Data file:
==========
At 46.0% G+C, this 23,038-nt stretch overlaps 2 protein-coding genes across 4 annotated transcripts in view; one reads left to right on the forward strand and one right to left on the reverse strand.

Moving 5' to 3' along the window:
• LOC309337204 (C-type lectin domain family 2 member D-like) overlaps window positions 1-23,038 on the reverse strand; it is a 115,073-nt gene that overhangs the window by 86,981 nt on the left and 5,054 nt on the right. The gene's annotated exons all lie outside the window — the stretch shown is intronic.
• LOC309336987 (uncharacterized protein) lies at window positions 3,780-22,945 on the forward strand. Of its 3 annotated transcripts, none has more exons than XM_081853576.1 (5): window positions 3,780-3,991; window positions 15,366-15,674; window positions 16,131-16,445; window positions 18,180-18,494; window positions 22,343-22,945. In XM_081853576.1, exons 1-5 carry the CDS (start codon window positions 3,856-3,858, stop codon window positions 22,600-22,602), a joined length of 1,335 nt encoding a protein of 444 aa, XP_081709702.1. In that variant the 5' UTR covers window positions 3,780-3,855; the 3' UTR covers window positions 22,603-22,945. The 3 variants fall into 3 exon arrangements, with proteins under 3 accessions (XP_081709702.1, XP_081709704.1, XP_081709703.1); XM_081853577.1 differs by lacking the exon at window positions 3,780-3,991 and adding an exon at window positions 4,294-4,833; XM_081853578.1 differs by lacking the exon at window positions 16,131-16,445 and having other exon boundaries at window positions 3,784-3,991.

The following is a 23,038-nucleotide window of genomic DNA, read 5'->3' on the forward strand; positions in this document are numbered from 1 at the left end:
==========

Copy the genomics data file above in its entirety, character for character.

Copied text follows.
At 46.0% G+C, this 23,038-nt stretch overlaps 2 protein-coding genes across 4 annotated transcripts in view; one reads left to right on the forward strand and one right to left on the reverse strand.

Moving 5' to 3' along the window:
• LOC309337204 (C-type lectin domain family 2 member D-like) overlaps window positions 1-23,038 on the reverse strand; it is a 115,073-nt gene that overhangs the window by 86,981 nt on the left and 5,054 nt on the right. The gene's annotated exons all lie outside the window — the stretch shown is intronic.
• LOC309336987 (uncharacterized protein) lies at window positions 3,780-22,945 on the forward strand. Of its 3 annotated transcripts, none has more exons than XM_081853576.1 (5): window positions 3,780-3,991; window positions 15,366-15,674; window positions 16,131-16,445; window positions 18,180-18,494; window positions 22,343-22,945. In XM_081853576.1, exons 1-5 carry the CDS (start codon window positions 3,856-3,858, stop codon window positions 22,600-22,602), a joined length of 1,335 nt encoding a protein of 444 aa, XP_081709702.1. In that variant the 5' UTR covers window positions 3,780-3,855; the 3' UTR covers window positions 22,603-22,945. The 3 variants fall into 3 exon arrangements, with proteins under 3 accessions (XP_081709702.1, XP_081709704.1, XP_081709703.1); XM_081853577.1 differs by lacking the exon at window positions 3,780-3,991 and adding an exon at window positions 4,294-4,833; XM_081853578.1 differs by lacking the exon at window positions 16,131-16,445 and having other exon boundaries at window positions 3,784-3,991.

The following is a 23,038-nucleotide window of genomic DNA, read 5'->3' on the forward strand; positions in this document are numbered from 1 at the left end: